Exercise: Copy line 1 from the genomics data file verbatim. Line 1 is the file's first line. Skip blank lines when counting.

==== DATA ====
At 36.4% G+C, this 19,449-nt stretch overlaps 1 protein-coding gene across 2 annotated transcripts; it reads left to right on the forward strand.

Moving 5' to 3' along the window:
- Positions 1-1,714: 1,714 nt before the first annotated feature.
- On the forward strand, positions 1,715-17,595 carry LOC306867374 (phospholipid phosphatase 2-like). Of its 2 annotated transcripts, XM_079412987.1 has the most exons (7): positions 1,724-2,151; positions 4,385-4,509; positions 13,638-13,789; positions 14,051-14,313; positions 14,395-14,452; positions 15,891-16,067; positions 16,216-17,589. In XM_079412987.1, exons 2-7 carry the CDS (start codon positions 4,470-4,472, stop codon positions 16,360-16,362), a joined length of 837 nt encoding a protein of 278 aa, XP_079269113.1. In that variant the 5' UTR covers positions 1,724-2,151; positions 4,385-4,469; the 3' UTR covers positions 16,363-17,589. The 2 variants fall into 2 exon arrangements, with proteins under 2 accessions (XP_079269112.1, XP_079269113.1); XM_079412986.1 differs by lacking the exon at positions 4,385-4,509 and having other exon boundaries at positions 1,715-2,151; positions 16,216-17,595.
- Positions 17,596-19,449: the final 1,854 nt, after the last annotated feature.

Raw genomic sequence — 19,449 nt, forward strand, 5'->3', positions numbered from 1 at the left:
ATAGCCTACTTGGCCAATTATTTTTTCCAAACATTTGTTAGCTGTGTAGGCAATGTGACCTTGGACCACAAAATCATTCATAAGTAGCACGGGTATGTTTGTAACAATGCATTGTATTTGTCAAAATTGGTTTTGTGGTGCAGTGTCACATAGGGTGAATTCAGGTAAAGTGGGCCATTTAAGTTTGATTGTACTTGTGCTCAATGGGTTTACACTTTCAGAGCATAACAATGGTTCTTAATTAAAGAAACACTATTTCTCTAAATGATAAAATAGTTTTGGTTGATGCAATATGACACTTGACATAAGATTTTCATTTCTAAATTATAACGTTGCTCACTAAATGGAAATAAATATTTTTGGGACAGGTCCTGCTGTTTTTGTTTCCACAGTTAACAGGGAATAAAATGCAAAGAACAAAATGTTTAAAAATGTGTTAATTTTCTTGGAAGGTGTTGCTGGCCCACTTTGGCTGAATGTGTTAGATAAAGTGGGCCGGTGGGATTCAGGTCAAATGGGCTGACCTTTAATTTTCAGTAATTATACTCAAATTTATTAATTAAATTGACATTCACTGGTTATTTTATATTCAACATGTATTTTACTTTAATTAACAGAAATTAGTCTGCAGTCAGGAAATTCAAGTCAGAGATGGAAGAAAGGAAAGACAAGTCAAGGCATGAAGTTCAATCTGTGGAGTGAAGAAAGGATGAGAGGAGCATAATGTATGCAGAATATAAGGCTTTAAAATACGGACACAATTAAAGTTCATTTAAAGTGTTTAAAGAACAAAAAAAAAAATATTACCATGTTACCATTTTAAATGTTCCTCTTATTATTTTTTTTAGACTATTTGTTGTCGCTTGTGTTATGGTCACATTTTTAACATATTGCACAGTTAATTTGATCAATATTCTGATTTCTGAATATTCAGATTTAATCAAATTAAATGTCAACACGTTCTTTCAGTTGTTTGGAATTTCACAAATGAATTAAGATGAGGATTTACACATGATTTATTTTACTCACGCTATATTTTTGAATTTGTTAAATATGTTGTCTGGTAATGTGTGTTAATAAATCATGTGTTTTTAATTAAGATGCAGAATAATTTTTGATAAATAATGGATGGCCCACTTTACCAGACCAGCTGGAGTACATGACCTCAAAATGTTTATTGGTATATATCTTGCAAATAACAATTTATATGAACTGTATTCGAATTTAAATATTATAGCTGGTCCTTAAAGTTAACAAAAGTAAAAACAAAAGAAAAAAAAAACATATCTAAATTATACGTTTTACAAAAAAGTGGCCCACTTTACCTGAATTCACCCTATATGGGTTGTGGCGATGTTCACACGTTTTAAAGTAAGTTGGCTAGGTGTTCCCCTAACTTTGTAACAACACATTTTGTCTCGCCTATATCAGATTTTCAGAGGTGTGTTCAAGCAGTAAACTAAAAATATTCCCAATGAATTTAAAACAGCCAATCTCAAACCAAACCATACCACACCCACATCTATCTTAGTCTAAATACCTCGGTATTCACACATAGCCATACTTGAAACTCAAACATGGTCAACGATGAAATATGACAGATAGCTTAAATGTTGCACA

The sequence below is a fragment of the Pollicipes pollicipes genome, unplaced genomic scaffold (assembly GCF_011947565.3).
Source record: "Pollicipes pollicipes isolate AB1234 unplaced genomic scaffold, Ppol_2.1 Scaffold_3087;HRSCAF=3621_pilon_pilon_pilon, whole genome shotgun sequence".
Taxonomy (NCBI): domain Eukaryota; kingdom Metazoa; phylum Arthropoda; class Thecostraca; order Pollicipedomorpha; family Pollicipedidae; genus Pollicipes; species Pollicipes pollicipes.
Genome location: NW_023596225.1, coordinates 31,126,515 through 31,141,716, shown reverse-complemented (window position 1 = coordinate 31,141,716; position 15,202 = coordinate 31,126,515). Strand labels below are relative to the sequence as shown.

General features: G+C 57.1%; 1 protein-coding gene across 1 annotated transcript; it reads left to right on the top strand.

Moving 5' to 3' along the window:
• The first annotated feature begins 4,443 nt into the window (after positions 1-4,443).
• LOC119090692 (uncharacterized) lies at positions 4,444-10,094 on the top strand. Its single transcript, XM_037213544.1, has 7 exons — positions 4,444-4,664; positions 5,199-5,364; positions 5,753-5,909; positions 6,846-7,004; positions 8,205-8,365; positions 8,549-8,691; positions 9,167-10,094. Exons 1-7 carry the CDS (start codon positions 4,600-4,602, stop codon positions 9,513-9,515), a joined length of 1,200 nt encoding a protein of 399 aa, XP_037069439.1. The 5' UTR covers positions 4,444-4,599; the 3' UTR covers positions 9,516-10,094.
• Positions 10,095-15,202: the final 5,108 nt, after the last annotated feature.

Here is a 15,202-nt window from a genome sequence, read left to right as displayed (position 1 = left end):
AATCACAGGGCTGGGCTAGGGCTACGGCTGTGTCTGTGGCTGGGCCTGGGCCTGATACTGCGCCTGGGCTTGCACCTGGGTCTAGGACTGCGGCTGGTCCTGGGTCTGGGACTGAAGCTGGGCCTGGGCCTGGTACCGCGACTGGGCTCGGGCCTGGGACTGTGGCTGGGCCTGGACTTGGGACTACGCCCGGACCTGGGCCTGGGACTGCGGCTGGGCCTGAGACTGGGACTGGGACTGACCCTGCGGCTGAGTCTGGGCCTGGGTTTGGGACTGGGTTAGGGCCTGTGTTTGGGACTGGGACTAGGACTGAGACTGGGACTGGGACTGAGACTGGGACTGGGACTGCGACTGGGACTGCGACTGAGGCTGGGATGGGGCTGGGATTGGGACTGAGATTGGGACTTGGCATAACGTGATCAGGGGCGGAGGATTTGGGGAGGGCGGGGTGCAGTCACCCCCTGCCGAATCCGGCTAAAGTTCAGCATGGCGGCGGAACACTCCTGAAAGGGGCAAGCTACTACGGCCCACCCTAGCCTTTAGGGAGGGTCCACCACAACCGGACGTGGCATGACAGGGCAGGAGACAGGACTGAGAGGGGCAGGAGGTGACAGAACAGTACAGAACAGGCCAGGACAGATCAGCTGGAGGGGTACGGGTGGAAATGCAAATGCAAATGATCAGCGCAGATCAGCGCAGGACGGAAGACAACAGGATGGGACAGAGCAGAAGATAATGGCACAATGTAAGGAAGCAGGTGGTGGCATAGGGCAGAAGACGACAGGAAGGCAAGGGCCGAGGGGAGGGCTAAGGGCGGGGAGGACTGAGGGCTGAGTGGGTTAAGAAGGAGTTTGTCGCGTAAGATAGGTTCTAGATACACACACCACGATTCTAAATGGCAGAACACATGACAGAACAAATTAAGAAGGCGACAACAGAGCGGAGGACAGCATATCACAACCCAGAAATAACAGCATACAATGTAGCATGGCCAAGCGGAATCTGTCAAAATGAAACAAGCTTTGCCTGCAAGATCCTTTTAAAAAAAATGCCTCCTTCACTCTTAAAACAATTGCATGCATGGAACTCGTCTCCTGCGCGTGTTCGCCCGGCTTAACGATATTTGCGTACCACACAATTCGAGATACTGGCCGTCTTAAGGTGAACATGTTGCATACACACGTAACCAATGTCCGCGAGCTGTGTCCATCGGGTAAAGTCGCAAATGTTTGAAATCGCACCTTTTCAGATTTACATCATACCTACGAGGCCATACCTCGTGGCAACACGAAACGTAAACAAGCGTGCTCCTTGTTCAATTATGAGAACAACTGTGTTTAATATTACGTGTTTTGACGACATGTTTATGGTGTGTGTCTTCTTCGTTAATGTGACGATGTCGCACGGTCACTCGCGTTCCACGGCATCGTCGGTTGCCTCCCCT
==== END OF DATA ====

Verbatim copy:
At 36.4% G+C, this 19,449-nt stretch overlaps 1 protein-coding gene across 2 annotated transcripts; it reads left to right on the forward strand.